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13:30 [Event][New] ACISP 2014: 19th Australasian Conference on Information Security and Privacy

  Submission: 23 February 2014
Notification: 13 April 2014
From July 7 to July 9
Location: Wollongong, Australia
More Information:

00:17 [Pub][ePrint] Smashing MASH-1, by Vladimir Antipkin

  MASH-1 is modular arithmetic based hash function. It is presented in Part 4 of ISO/IEC 10118

standard for one and a half decade. Cryptographic strength of MASH-1 hash function is based on

factorization problem of an RSA modulus along with redundancy in the input blocks of compression

functions. Despite of this, we are able to introduce two large classes of moduli which allow

practical time collision finding algorithm for MASH-1. In one case even multicollisions of

arbitrary length can be constructed.

00:17 [Pub][ePrint] EyeDecrypt -- Private Interactions in Plain Sight, by Andrea Forte and Juan Garay and Trevor Jim and Yevgeniy Vahlis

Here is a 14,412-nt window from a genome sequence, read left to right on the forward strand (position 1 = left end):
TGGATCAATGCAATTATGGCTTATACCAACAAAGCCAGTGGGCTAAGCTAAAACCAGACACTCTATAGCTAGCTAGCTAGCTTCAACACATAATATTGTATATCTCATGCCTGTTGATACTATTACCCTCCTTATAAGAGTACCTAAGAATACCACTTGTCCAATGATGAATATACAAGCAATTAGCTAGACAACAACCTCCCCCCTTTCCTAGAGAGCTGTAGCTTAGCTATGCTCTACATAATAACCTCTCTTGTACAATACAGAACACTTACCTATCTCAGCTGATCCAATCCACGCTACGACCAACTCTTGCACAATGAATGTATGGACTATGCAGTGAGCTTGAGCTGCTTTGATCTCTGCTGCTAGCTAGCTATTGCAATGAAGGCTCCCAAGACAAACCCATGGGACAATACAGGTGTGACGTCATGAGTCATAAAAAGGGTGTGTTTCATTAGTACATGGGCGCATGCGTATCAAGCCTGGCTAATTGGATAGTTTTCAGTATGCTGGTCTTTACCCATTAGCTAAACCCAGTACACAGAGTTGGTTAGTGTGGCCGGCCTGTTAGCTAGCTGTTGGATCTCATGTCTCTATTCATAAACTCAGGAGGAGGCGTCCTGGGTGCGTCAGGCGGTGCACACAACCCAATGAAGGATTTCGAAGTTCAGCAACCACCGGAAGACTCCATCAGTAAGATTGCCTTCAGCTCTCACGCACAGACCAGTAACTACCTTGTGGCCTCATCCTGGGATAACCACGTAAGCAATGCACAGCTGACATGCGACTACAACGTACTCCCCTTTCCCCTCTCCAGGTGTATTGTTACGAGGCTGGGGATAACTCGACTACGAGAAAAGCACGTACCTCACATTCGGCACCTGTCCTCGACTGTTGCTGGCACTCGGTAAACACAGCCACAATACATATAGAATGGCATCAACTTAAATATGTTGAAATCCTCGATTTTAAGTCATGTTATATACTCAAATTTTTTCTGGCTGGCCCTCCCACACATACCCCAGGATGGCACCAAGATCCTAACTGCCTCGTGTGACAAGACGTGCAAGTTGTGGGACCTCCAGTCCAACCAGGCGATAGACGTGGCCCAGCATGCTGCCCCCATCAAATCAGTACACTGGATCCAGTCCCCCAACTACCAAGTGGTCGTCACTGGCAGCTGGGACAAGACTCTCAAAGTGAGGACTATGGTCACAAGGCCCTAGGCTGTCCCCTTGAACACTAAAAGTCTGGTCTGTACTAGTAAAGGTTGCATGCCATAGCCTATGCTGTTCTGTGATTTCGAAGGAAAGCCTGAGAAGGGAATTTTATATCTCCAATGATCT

We introduce EyeDecrypt, a novel technology for privacy-preserving human-computer interaction. EyeDecrypt allows only authorized users to decipher data shown on a public display, such as an electronic screen or printed material; in the former case, the authorized user can then interact with the system (e.g., by pressing buttons), without revealing the details of the interaction to others who may be watching.

The user views data on a closely-held personal device, such as a pair of smart glasses with a camera and heads-up display, or a smartphone. The decrypted data is displayed as an image overlay on the personal device--a form of augmented reality. The user\'s inputs are protected through randomization.

EyeDecrypt consists of three main components: a visualizable encryption scheme; a dataglyph-based visual encoding scheme for the ciphertexts generated by the encryption scheme; and a randomized input and augmented reality scheme that protects user inputs without harming usability. We describe all aspects of EyeDecrypt, from security definitions, constructions and formal analysis, to implementation details of a prototype developed on a smartphone.